To Bicycle Tour Or Not To Bicycle Tour: Questions Shouldn’t Stop Your Momentum

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By Joe Kurmaskie — With 200,000 miles of bicycle travel and counting permeating my legs and soaked into my soul, (on road, off road, no road) the question I get asked more than any other is this; how much should I plan for MY adventure? First off, if you want a true adventure in the Homer Odyssey sense of the word; wild, untethered, unpredictable, unfathomable – then my short answer is none, nada, zip. Grab a bike and go. You will come back with stories that will astound, or you might not come back at all, but that my friends, is the shortest route to a true adventure. But for the majority of those asking my advise I spell it out a bit more. It boils down to what you are looking for and being honest about your needs, limitations and goals.

To bicycle tour or not to bicycle tour? The Kurmaskie family embarks on a Trans-Canada epic tour. Photo courtesy Joe Kurmaskie
  1. Decide when you want to go. It matter in that we live on a planet with seasons and weather and what you bring will depend on when you go.
  2. What part of the world is the road calling you to explore? If it's domestic then no need for passports and travel shots and visas but if you want to really get away you must spend some time before for the fun parts getting all the paperwork done (unless paperwork is fun to you).
  3. Solo or with friends, group? This is a personal choice but a consideration. If you want to be free to roam without having to consult with others about the day s plans, the likely a solo trip is for you. If you are looking for fellowship in the saddle, someone to share costs and gear and the like then think about recruiting other to your dream or teaming up with theirs.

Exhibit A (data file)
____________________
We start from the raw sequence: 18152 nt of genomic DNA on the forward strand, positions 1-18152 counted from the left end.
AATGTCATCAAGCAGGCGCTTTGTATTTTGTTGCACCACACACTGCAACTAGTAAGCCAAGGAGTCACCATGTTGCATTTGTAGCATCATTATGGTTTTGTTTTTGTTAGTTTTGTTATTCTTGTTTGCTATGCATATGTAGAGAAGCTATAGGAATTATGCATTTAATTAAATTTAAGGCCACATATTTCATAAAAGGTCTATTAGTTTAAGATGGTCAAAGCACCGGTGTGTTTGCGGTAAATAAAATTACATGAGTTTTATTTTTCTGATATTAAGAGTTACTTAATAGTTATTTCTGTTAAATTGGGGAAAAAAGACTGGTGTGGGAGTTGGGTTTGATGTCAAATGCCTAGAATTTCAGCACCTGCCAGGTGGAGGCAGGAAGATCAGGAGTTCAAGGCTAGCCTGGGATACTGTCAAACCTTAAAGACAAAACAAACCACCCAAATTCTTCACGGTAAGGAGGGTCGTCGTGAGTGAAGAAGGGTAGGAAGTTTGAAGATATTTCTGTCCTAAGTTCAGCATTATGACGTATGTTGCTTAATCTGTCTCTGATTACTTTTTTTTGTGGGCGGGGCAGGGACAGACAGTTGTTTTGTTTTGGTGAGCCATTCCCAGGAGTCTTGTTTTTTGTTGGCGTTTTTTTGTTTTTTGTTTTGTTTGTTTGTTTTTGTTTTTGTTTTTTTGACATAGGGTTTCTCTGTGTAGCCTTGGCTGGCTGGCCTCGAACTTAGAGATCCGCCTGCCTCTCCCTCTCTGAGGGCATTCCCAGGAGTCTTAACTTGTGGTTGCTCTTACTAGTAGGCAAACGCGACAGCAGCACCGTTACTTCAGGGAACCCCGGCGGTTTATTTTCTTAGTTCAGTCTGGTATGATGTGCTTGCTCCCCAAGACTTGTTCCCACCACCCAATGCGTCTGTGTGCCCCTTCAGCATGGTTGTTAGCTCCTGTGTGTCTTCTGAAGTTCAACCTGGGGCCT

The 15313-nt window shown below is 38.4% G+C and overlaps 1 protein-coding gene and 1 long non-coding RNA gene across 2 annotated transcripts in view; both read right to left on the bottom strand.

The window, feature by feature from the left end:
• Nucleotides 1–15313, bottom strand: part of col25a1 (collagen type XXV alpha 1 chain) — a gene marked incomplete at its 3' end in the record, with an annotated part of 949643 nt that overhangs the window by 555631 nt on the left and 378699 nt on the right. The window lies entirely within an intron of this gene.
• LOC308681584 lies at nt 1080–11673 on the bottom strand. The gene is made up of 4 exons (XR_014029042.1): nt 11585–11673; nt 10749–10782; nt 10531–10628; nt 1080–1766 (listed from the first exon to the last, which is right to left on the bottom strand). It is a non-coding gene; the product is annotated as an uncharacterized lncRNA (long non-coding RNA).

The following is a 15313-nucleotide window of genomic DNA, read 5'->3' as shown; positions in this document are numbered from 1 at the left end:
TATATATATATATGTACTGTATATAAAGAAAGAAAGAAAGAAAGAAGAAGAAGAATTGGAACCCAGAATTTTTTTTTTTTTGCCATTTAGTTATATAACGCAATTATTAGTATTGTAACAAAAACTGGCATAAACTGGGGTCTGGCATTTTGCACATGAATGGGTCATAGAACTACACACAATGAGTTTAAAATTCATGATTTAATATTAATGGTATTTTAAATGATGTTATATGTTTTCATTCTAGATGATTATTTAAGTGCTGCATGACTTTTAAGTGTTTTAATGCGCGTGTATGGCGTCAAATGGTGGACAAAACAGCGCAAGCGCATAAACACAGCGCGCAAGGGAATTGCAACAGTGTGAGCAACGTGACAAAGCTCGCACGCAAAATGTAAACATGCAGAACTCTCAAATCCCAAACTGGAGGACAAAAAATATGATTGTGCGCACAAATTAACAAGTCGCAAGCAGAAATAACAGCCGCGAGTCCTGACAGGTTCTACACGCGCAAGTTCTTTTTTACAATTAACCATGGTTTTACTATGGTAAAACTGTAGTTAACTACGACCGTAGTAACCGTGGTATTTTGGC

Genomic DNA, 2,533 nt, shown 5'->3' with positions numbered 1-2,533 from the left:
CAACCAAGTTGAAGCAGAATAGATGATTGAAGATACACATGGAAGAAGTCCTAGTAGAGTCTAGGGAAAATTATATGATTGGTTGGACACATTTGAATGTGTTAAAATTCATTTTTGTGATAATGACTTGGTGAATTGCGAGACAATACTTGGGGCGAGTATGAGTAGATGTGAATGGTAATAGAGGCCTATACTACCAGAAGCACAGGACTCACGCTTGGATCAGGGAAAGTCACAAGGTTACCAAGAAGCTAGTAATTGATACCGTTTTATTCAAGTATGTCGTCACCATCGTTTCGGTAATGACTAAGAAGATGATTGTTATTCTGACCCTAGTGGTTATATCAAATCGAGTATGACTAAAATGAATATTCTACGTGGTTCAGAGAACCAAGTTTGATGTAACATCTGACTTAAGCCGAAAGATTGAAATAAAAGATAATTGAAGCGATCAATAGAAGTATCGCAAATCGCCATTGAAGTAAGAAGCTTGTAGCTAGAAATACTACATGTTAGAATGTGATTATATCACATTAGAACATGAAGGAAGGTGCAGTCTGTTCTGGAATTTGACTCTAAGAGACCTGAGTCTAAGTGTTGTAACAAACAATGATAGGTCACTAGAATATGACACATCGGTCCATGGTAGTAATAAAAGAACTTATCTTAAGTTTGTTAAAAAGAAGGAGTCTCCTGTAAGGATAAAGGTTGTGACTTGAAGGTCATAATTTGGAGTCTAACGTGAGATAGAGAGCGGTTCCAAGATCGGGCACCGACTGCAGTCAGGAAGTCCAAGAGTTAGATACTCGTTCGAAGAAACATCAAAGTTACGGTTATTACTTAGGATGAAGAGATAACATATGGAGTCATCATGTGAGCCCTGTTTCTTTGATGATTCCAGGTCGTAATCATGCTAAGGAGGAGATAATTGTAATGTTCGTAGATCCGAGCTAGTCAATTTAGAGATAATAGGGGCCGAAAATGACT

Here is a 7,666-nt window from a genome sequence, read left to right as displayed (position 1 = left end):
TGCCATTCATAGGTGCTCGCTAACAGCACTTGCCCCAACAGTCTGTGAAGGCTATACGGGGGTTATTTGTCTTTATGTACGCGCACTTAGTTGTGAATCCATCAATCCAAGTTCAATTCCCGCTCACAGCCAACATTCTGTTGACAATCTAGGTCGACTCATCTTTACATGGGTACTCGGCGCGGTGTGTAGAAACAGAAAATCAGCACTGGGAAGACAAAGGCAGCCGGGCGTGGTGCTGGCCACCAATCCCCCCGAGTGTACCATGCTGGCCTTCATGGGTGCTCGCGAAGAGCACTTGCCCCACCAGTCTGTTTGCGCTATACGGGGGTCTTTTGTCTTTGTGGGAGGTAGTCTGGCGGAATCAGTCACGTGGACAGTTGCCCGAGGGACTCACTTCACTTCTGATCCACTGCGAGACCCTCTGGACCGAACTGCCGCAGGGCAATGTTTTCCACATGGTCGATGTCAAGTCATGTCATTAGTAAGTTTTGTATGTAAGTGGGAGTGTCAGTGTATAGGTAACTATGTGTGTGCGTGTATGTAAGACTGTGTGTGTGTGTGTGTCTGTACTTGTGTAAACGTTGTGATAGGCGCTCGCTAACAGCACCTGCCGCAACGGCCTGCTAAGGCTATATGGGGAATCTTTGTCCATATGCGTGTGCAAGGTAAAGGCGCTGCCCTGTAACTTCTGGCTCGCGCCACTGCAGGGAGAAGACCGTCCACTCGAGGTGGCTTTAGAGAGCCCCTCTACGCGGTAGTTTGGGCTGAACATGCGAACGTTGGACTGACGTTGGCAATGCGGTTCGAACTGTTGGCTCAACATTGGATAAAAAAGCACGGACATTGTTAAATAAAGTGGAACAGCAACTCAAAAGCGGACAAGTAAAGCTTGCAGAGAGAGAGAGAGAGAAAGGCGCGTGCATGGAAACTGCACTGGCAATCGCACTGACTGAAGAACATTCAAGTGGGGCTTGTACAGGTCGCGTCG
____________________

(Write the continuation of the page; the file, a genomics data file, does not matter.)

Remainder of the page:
4. Getting In Shape? Sure you should know how to ride a bike and ride it before the tour, but honestly, riding a bike on tour is what gets you in shape to ride a bike. If you start out in less than fighting shape it just means you ll go a bit slower. So the first week or so will be some level of suffering then your body adjusts and by the end of the trip you ll be like a Red Bull commercial and feel like the pedaling gives you wings.
  5. Should I be concerned about getting the right bike? A touring bicycle for road trips is my first choice but whatever bike you have make sure it's in good condition. For off road tours – same advice. That said, I've seen every level of bicycle rolling cross country. Don't let the idea that you must wait until you can afford a $2500 Rivendell before hitting the road.
  6. Where to I go? Again up to you. But there are some people who have done this before you and left a trail of touring breadcrumbs if you want to follow: Resources for finding bicycle-specific routes that emphasize safe roads and rideable trails can be found on Adventure Cycling's website, adventurecycling.org. These include: Adventure Cycling's 46,846 miles National Bicycle Route Network and touring maps and more. Or discard all of that advice and pick a direction and go. But a good rule of thumb is to travel on low density, low volume roads.
  7. Camping or Hotels or Friends and Family? All of the above. You have options. I did more camping than most but it s great to line up certain friends and factor in a hotel now and again just to recharge from the road grime.
  8. Panniers and trailers or bike packs? Panniers attach to your bicycle on racks that sit over or next to the wheels. Ortlieb and Arkel are the market leaders for touring. Quality racks are available to fit nearly every bicycle. Trailers come in many varieties, usually with one or two wheels. Most are easy to attach and fit on almost any bicycle.
  9. Cost? That depends on how you travel – I once stretched $1,000 out for nearly a year. But generally people send about $30 a day for camping and family and friends style travel by bike.

In the end, don't over plan or over think it. Do as much planning as you need to feel slightly uncomfortable. Because if you have every detail sorted out down to the minute it doesn't leave room for the unexpected moments and magic. Tailwinds.

Joe Kurmaskie is a journalist, syndicated columnist, and contributor to numerous magazines including Outside, Bicycling Magazine, Men's Journal and Parenting. He's a bike advocate, activist, found of Cadence Press, and a Random House author of seven books including Metal Cowboy, Mud, Sweat and Gears and A Guide To Falling Down In Public.

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